An Interview with Samantha & Elliot of Lagom Magazine

18 November 2015


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Lagom is a Swedish word that translates as ‘having just the right amount of something’. Whether it’s a perfectly exposed photograph, finding a balance between work and play, or balancing on the climbing wall it would seem that we are all seeking a sense of Lagom in much of what we do. We caught up with Samantha and Elliot, creators of Lagom Magazine to chat to them about what the word Lagom means to them and about the making of issue 3…

 

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Lagom celebrates the creative industries, in particular independents and individuals who champion a particular craft or follow a more creative lifestyle. It often feels like the people and businesses featured are linked in some way, is this an intentional or intrinsic characteristic of the magazine?

 

[Elliot] It’s a combination, and actually this is something we talk about in our Editors’ Letter in the new issue. It’s always a case of balancing variety with some sort of common theme, but those themes also seem to find themselves, somehow — they often emerge from the stories in ways we didn’t foresee when we instigated the piece. Then, when everything is laid out, we make a few last-minute order changes to better reflect these themes.

 

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What does the word Lagom mean to you; is it a personal philosophy, a way to live, or simply a word that resonates for you?

 

[Elliot] All of the above! We chose the word as our brand because it encapsulates that sense of balance and moderation, but it’s also okay if you don’t know what it means. If you’ve never heard of it or you’re not familiar with Swedish, it’s just a word — and we loved that it gave us such a blank canvas; so many words come loaded with existing connotations. Once you find out what ‘lagom’ means, you’re rewarded with that additional layer.

 

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Could you tell us a little about your backgrounds, how did you meet and how did Lagom come to be?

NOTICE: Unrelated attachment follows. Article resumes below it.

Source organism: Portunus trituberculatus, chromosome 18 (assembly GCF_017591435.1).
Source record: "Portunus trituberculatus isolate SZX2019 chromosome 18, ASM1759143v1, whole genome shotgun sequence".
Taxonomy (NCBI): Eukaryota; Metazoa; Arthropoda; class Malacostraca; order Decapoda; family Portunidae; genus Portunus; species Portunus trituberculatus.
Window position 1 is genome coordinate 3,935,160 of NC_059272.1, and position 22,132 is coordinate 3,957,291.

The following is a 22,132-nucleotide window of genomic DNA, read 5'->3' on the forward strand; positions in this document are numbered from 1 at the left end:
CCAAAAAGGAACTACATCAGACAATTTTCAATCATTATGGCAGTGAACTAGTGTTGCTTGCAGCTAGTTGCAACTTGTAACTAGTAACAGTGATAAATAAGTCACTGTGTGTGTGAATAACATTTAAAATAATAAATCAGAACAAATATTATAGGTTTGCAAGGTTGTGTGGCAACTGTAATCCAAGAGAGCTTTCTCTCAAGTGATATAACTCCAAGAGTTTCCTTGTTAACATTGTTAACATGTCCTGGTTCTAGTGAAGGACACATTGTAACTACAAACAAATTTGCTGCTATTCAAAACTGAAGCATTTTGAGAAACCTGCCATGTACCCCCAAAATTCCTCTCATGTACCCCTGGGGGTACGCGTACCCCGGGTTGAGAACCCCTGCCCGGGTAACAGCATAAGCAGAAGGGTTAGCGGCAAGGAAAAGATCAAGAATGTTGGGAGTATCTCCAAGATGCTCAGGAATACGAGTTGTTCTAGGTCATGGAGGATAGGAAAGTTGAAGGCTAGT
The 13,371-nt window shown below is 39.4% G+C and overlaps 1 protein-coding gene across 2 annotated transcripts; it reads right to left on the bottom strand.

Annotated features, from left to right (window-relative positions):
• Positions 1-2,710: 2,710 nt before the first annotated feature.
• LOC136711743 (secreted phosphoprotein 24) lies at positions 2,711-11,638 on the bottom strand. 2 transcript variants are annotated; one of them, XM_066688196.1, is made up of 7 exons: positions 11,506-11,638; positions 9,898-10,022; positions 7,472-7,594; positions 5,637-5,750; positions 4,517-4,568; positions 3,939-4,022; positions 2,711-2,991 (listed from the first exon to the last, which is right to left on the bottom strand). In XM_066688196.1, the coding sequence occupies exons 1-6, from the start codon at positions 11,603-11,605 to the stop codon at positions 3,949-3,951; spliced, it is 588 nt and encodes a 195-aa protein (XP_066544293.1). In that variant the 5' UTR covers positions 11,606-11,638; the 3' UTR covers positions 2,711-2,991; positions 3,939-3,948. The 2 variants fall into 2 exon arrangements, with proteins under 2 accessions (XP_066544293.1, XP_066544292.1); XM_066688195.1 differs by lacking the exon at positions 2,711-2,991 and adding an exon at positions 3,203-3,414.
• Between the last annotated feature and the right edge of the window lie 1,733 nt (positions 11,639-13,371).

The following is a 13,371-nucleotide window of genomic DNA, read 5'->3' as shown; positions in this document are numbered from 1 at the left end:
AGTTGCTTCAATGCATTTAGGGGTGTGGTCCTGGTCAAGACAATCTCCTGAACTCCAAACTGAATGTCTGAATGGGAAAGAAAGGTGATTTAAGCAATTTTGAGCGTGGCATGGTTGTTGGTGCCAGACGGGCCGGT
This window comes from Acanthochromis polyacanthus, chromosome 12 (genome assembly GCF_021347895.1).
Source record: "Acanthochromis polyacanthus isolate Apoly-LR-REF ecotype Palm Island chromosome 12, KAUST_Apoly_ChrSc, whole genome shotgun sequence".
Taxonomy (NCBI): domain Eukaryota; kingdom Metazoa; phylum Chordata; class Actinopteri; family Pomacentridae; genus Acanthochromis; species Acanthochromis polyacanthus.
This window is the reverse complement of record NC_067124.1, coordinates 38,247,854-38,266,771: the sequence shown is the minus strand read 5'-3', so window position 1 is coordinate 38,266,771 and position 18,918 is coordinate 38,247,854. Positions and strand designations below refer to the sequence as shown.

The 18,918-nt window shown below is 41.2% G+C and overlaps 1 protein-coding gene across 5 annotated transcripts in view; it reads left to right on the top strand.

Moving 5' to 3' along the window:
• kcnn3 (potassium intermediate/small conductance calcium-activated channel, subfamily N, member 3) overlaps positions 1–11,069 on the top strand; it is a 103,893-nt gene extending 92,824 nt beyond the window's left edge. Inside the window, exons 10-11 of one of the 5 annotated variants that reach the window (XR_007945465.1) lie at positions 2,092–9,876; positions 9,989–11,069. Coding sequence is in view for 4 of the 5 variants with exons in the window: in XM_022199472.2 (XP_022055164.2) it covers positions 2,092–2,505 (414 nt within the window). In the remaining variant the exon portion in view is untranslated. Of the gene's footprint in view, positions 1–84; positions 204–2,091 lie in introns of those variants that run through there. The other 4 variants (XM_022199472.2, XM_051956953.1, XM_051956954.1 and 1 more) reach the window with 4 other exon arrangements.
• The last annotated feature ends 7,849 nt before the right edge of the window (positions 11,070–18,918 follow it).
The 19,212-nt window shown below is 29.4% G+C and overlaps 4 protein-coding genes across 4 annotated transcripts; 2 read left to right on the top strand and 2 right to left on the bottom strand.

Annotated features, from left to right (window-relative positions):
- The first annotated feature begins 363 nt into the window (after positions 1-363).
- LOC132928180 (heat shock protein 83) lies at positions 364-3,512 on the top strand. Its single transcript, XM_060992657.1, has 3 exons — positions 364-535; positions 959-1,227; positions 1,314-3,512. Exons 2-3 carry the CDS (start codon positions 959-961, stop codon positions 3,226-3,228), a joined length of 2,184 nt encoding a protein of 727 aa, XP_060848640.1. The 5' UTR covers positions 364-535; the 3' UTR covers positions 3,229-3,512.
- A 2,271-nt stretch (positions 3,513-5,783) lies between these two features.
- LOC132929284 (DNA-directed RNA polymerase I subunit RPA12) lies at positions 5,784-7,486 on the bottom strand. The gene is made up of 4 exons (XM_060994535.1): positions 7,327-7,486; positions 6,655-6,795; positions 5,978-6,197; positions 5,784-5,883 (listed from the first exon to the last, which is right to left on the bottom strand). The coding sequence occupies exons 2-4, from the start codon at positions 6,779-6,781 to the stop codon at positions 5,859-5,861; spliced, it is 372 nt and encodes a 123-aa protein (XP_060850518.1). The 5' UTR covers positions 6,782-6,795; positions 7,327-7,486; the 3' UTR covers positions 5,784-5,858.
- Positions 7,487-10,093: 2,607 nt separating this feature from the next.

[Elliot] We met on the internet, long before it was socially acceptable to do so, on a social network that existed long before Facebook! We’ve been together for just over 12 years, and started working together on our previous magazine 8 Faces. Lagom is our first ‘proper’ collaboration, though, where it’s 50% me and 50% Sam.

 

[Sam] After we worked together on 8 Faces, we realised that we could indeed work together without trying to kill each other! In fact, we found we worked well as a team and enjoyed it, so the idea to start a new magazine together seemed like a natural progression.

 

We’re also lucky that our different backgrounds and experience also come together perfectly: Elliot has a very strong design background whereas my background is in editorial and publishing.

 

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Tell us a little bit about what we can expect from Lagom Issue 3 and how you go about selecting creative projects to feature?

 

[Sam] It might sound cliche to say, but our latest issue is our favourite yet. Each issue we strive to achieve a balance of content between the three sections, and try to ensure that the locations visited in the magazine are as varied as they are inspiring. I feel we have achieved just that in issue 3, and believe that it’s our most balanced yet.

 

As just a small taster, we speak to designer and architect Vina Lustado about her Tiny House Project in California; look inside Green Spaces, a co-working space in Denver that has sustainability at its heart; lecturer Christopher Murphy talks about why he goes swimming in the cold Atlantic off the coast of Northern Ireland; chocolatier Amelia Rope discusses why she thinks hand-made isn’t all it’s cracked up to be; musician Sebastian Mullaert lets us into his studio cabin in the Swedish woodlands and explains frankly about what inspires him.

 

A theme that runs through many of the features is sustainability, be that in an environmentally-friendly sense, or in a the sense of sustaining a business, sustaining your hobby, or even sustaining yourself, as Sebastian Mullaert and Christopher Murphy discuss.

This issue we were very lucky to have even more people reaching out to us with various ideas that we thought sounded like good fits, in addition to ideas that we already had when we set about creating the issue.

 

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Finally what would you say are the best and the worst parts about making a magazine? Is there anything you particularly enjoy or dread about the world of print?

 

[Elliot] Just working in print is terrifying! I come from a web design background and I’m used to having the freedom to change anything and everything — even after launch. There’s a level of commitment when you send something to press that nothing else compares to.

 

[Sam] Holding the printed pages in your hands, and breathing a huge sigh of relief when you see that the features came together better than you’d hoped is definitely the best part. It’s also brilliant to have the opportunity to speak to so many fascinating people and get an insight into their lives.

 

The worst parts are finding that you are behind with deadlines, and wondering how on earth you are going to get everything done on time, and the never-ending fear of finding a typo in the printed version! (If you find one, please don’t let us know!)

 

Lagom Issue 3 is now available in store and online, and features NGNG as the stockist Spotlight, a whole six pages about our little shop.

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